Growing up, I was scared to death of getting shots. Every time I had to go to the dreaded doctor’s office for the annual flu shot, I would be panicking fervently and praying that somehow, it would get cancelled. This led me to the question: are vaccines even necessary? The answer to that question is yes. Vaccines are highly necessary to protect us from developing various diseases with adverse symptoms.
How Do Vaccines Work?
The short answer is that vaccines cause antibodies to develop.1 They inject antigens, or molecules that trigger immune responses, into your body. After these antigens are injected, our body creates antibodies to fight the antigen. The purpose of vaccines is to train our bodies to respond to viruses and combat them.2
Why Are Vaccines So Important?
Let’s take influenza as an example. Also known as the flu, this virus was once considered a deadly disease because our immune systems were not trained to fight them off. However, the flu vaccine changed that. Because vaccines trained our bodies to recognize and fight off this virus, the virus became far less deadly. According to the CDC, 4.4 million flu illnesses were prevented in 2018-2019 and 2.3 million flu related medical visits.3
Not only are vaccines effective for influenza, but they also propose promising solutions to COVID-19. COVID-19, a leading cause of death in the United States, has left the public in fear of being infected. However, vaccines have a promising prospect in helping cure COVID-19. Furthermore, coronaviruses are in the same family as SARS and even the common cold, which means that scientists are already a step closer to developing a vaccine4.
What Makes Vaccines Work?
Coronaviruses have spike proteins on their surfaces, which bind to human cells.4 A vaccine could potentially be used to inhibit the protein from binding to the cell surface and prevent the virus from reproducing.4 This isn’t the only approach. Other approaches include activated vaccines, or injecting a mild version of the virus to stimulate an immune response, inactive vaccines, or injecting killed viruses for responses, and genetically engineered vaccines, where genetically modified RNA or DNA with instructions to make copies of the spike protein is injected, causing a response.4 These are just a couple of the immense possibilities that vaccines promise in treating COVID-19.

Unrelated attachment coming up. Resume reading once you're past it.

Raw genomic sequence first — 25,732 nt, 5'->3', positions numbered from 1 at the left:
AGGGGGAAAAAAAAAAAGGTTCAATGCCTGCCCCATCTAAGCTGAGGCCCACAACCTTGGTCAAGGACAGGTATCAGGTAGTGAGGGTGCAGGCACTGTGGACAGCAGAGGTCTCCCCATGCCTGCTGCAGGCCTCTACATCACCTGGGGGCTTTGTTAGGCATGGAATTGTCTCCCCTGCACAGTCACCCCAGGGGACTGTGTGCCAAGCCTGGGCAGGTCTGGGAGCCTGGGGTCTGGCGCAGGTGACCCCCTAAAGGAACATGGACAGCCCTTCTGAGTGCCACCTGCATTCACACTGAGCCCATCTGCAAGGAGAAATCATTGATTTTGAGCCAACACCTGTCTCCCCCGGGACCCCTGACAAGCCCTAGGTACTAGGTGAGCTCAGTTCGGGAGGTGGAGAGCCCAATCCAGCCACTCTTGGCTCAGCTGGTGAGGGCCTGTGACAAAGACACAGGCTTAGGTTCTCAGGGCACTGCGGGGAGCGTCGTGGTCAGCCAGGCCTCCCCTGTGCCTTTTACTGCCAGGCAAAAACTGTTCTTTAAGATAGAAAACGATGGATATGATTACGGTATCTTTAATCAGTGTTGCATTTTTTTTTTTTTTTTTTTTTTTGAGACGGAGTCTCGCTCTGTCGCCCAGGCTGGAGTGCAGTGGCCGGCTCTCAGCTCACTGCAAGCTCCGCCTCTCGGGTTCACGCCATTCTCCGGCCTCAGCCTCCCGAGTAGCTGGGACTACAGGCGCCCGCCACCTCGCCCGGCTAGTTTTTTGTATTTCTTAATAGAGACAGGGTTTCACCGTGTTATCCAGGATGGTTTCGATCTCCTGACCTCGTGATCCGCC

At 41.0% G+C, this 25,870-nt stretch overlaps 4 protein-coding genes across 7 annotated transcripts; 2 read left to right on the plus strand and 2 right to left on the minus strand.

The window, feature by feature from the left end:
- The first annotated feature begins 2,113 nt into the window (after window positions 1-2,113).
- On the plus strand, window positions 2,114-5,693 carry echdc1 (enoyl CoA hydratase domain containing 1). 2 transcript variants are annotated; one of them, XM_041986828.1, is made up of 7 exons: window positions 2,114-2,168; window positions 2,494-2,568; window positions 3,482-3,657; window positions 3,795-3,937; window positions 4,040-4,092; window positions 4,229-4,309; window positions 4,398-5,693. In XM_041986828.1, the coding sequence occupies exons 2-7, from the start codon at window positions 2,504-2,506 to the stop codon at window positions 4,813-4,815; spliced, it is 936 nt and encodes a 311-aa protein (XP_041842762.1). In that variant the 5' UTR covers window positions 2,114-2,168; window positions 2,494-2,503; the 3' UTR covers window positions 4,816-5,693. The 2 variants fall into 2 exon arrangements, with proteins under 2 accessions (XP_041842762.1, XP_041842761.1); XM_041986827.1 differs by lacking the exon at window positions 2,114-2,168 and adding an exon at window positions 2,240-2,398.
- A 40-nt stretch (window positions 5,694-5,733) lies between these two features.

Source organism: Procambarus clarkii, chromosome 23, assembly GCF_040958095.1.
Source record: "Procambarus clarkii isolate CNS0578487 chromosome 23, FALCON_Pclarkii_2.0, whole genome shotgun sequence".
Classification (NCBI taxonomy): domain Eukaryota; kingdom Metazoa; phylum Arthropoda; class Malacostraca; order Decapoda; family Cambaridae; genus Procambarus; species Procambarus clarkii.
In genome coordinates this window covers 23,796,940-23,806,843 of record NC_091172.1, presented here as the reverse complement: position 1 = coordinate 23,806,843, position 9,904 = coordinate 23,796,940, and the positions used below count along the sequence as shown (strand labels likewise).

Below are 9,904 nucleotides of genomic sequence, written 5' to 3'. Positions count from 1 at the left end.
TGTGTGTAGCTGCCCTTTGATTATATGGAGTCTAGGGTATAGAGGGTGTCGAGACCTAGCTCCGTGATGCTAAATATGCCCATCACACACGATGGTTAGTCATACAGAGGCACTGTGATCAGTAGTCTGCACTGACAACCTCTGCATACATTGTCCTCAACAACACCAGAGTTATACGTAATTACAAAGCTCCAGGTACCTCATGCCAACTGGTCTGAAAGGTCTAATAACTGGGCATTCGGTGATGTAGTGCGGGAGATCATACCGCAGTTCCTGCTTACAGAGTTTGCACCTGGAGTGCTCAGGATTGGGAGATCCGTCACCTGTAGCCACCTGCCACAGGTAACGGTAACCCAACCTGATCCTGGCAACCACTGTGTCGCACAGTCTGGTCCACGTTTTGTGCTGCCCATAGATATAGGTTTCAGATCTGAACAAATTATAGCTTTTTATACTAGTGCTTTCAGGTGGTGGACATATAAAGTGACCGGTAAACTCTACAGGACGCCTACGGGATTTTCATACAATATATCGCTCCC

Do Vaccines Cause Autism?
Although vaccines are commonly administered, there are many people who oppose vaccines for various reasons. One main reason people oppose vaccines is because they believe that vaccines cause autism. They claim that Thimerosal, a common ingredient in vaccines, causes autism.5 However, this argument is frail for a couple of reasons. First, there are countless vaccines without Thimerosal for those who are concerned. Even considering that, the CDC itself proved that Thimerosal has no scientific connection to autism.5 Yes, every action poses at least a 0.00001% risk. That would mean we could never do anything, due to the ever present risk of harm. However, substantial research and trends prove that the risks associated with vaccines are extremely low and the benefits vastly outweigh.
Why You NEED Vaccines
All in all, vaccines have a positive track record in minimizing the impact of many of the deadliest diseases. They have been scientifically proven to save lives and hold possibilities for the future. This is especially important in the context of COVID-19, as vaccines are currently the most promising treatment. So next time you’re at the doctor’s office waiting to be vaccinated, try not to think of that prick of pain. Think about the fact that the vaccine could be saving your life and the lives of millions of others.
1CDC. “Key Facts About Seasonal Flu Vaccine.” Centers for Disease Control and Prevention, Centers for Disease Control and Prevention, 22 Oct. 2020, www.cdc.gov/flu/prevent/keyfacts.htm.
3CDC. “Vaccine Effectiveness: How Well Do the Flu Vaccines Work?” Centers for Disease Control and Prevention, Centers for Disease Control and Prevention, 3 Jan. 2020, www.cdc.gov/flu/vaccines-work/vaccineeffect.htm.
4Mayo Clinic. “Get the Facts about a COVID-19 (Coronavirus) Vaccine.” Mayo Clinic, Mayo Foundation for Medical Education and Research, 20 Oct. 2020, www.mayoclinic.org/diseases-conditions/coronavirus/in-depth/coronavirus-vaccine/art-20484859.
5CDC. “Thimerosal FAQs.” Centers for Disease Control and Prevention, Centers for Disease Control and Prevention, 19 Aug. 2020, www.cdc.gov/vaccinesafety/concerns/thimerosal/faqs.html.